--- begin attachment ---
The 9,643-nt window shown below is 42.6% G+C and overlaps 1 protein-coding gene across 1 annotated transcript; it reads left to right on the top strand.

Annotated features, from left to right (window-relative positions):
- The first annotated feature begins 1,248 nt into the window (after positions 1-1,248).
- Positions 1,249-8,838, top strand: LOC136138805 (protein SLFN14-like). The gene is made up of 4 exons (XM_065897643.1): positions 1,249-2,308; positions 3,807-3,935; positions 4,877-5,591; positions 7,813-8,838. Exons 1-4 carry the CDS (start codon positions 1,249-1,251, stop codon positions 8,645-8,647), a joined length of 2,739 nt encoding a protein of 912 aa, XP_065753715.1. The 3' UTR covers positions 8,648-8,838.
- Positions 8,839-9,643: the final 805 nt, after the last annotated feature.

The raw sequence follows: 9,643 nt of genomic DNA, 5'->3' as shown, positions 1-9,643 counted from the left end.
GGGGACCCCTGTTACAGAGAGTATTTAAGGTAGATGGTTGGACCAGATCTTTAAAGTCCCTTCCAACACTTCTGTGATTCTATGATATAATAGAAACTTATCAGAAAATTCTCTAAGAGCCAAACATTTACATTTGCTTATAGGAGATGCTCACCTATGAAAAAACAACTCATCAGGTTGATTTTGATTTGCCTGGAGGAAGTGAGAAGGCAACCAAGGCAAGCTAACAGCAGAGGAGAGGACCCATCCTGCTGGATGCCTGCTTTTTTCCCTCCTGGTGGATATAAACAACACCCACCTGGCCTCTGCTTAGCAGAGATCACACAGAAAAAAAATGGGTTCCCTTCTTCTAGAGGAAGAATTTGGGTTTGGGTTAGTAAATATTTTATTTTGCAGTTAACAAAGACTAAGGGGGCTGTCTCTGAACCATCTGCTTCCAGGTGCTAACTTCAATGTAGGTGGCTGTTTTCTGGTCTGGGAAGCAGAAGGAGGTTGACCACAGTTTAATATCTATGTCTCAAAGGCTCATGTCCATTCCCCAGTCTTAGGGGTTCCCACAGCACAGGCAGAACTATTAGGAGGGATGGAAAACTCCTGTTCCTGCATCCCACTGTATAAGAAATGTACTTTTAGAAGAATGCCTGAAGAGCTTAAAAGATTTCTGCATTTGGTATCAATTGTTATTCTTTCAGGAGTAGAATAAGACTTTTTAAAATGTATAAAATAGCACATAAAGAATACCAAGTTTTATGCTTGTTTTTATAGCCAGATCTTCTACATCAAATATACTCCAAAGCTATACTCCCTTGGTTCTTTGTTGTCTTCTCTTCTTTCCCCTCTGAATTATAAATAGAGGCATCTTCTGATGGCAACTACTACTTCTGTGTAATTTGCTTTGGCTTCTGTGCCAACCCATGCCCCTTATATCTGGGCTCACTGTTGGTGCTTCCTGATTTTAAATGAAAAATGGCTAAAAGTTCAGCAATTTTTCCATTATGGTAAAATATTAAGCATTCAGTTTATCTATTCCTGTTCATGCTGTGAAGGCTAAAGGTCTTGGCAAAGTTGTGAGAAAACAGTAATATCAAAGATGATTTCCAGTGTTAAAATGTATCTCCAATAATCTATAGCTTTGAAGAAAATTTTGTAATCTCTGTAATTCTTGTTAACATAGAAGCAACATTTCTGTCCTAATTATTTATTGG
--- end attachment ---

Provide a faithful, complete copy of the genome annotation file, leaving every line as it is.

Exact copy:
The 9,643-nt window shown below is 42.6% G+C and overlaps 1 protein-coding gene across 1 annotated transcript; it reads left to right on the top strand.

Annotated features, from left to right (window-relative positions):
- The first annotated feature begins 1,248 nt into the window (after positions 1-1,248).
- Positions 1,249-8,838, top strand: LOC136138805 (protein SLFN14-like). The gene is made up of 4 exons (XM_065897643.1): positions 1,249-2,308; positions 3,807-3,935; positions 4,877-5,591; positions 7,813-8,838. Exons 1-4 carry the CDS (start codon positions 1,249-1,251, stop codon positions 8,645-8,647), a joined length of 2,739 nt encoding a protein of 912 aa, XP_065753715.1. The 3' UTR covers positions 8,648-8,838.
- Positions 8,839-9,643: the final 805 nt, after the last annotated feature.

The raw sequence follows: 9,643 nt of genomic DNA, 5'->3' as shown, positions 1-9,643 counted from the left end.
GGGGACCCCTGTTACAGAGAGTATTTAAGGTAGATGGTTGGACCAGATCTTTAAAGTCCCTTCCAACACTTCTGTGATTCTATGATATAATAGAAACTTATCAGAAAATTCTCTAAGAGCCAAACATTTACATTTGCTTATAGGAGATGCTCACCTATGAAAAAACAACTCATCAGGTTGATTTTGATTTGCCTGGAGGAAGTGAGAAGGCAACCAAGGCAAGCTAACAGCAGAGGAGAGGACCCATCCTGCTGGATGCCTGCTTTTTTCCCTCCTGGTGGATATAAACAACACCCACCTGGCCTCTGCTTAGCAGAGATCACACAGAAAAAAAATGGGTTCCCTTCTTCTAGAGGAAGAATTTGGGTTTGGGTTAGTAAATATTTTATTTTGCAGTTAACAAAGACTAAGGGGGCTGTCTCTGAACCATCTGCTTCCAGGTGCTAACTTCAATGTAGGTGGCTGTTTTCTGGTCTGGGAAGCAGAAGGAGGTTGACCACAGTTTAATATCTATGTCTCAAAGGCTCATGTCCATTCCCCAGTCTTAGGGGTTCCCACAGCACAGGCAGAACTATTAGGAGGGATGGAAAACTCCTGTTCCTGCATCCCACTGTATAAGAAATGTACTTTTAGAAGAATGCCTGAAGAGCTTAAAAGATTTCTGCATTTGGTATCAATTGTTATTCTTTCAGGAGTAGAATAAGACTTTTTAAAATGTATAAAATAGCACATAAAGAATACCAAGTTTTATGCTTGTTTTTATAGCCAGATCTTCTACATCAAATATACTCCAAAGCTATACTCCCTTGGTTCTTTGTTGTCTTCTCTTCTTTCCCCTCTGAATTATAAATAGAGGCATCTTCTGATGGCAACTACTACTTCTGTGTAATTTGCTTTGGCTTCTGTGCCAACCCATGCCCCTTATATCTGGGCTCACTGTTGGTGCTTCCTGATTTTAAATGAAAAATGGCTAAAAGTTCAGCAATTTTTCCATTATGGTAAAATATTAAGCATTCAGTTTATCTATTCCTGTTCATGCTGTGAAGGCTAAAGGTCTTGGCAAAGTTGTGAGAAAACAGTAATATCAAAGATGATTTCCAGTGTTAAAATGTATCTCCAATAATCTATAGCTTTGAAGAAAATTTTGTAATCTCTGTAATTCTTGTTAACATAGAAGCAACATTTCTGTCCTAATTATTTATTGG